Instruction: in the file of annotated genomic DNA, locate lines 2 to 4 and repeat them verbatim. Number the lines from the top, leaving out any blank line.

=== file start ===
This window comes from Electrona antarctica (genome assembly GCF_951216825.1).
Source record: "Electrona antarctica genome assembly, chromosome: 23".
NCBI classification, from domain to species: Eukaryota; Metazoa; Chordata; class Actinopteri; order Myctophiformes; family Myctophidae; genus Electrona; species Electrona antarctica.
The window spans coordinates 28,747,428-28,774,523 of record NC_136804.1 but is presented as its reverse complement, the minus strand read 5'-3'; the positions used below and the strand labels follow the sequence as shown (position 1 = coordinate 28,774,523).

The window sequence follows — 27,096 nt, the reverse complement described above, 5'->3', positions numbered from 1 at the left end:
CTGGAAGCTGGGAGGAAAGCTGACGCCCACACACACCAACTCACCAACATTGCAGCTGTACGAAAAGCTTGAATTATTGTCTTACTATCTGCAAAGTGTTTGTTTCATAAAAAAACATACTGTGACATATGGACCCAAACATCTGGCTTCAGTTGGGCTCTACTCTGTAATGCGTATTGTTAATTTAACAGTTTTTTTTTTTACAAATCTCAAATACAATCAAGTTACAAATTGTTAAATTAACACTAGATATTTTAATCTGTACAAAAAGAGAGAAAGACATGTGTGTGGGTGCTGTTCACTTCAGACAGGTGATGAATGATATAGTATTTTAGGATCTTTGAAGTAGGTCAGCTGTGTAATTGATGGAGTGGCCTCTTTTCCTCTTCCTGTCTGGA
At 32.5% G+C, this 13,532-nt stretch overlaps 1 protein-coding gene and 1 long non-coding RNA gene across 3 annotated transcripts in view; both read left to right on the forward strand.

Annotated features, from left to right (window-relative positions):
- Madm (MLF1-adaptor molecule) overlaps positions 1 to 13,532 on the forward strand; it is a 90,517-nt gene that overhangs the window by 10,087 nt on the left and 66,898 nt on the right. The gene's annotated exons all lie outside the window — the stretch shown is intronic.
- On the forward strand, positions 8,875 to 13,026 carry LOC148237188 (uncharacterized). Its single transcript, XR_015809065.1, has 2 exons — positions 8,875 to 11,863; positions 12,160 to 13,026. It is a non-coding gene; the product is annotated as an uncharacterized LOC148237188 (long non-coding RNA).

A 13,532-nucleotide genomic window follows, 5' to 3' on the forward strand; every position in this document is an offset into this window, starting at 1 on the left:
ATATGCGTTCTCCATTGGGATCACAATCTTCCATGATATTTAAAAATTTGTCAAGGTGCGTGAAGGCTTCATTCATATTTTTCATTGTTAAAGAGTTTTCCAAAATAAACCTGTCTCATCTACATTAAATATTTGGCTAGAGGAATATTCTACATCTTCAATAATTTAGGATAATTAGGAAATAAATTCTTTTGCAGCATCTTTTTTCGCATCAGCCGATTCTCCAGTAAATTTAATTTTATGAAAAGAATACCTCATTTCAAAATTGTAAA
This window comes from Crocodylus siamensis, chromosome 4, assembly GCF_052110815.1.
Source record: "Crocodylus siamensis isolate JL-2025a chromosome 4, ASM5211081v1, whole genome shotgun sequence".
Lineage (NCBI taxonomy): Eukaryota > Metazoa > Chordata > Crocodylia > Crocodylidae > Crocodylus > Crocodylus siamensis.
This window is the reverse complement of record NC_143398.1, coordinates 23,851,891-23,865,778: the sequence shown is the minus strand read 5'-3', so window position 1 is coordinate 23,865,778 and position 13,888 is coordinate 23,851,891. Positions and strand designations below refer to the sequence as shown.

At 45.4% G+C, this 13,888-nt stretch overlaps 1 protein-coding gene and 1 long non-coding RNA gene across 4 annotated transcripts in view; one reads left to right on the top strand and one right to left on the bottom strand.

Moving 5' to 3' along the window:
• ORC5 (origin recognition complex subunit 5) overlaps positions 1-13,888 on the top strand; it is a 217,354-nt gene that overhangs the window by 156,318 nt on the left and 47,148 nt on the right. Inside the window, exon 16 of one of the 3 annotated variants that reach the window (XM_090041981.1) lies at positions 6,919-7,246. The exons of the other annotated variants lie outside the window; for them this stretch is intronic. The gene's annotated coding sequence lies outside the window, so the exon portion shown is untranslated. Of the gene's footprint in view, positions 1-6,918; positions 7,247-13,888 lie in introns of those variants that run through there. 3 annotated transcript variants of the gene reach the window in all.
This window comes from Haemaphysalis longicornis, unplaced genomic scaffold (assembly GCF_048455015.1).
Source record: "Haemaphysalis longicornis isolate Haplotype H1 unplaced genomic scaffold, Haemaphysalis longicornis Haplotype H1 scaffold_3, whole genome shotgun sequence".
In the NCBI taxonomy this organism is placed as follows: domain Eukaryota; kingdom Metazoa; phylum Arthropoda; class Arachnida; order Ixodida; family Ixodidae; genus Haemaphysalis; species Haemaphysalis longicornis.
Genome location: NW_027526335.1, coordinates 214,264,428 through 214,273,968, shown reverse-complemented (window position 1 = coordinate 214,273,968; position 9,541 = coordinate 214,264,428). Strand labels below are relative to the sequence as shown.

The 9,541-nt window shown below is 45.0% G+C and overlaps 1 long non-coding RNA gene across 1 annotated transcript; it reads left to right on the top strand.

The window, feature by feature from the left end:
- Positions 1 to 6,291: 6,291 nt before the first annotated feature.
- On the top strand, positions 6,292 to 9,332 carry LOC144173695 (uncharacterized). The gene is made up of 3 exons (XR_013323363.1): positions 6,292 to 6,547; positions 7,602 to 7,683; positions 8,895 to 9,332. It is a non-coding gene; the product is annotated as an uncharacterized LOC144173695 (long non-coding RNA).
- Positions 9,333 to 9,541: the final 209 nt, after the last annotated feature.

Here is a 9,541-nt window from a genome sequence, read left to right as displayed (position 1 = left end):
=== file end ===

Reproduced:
Source record: "Electrona antarctica genome assembly, chromosome: 23".
NCBI classification, from domain to species: Eukaryota; Metazoa; Chordata; class Actinopteri; order Myctophiformes; family Myctophidae; genus Electrona; species Electrona antarctica.
The window spans coordinates 28,747,428-28,774,523 of record NC_136804.1 but is presented as its reverse complement, the minus strand read 5'-3'; the positions used below and the strand labels follow the sequence as shown (position 1 = coordinate 28,774,523).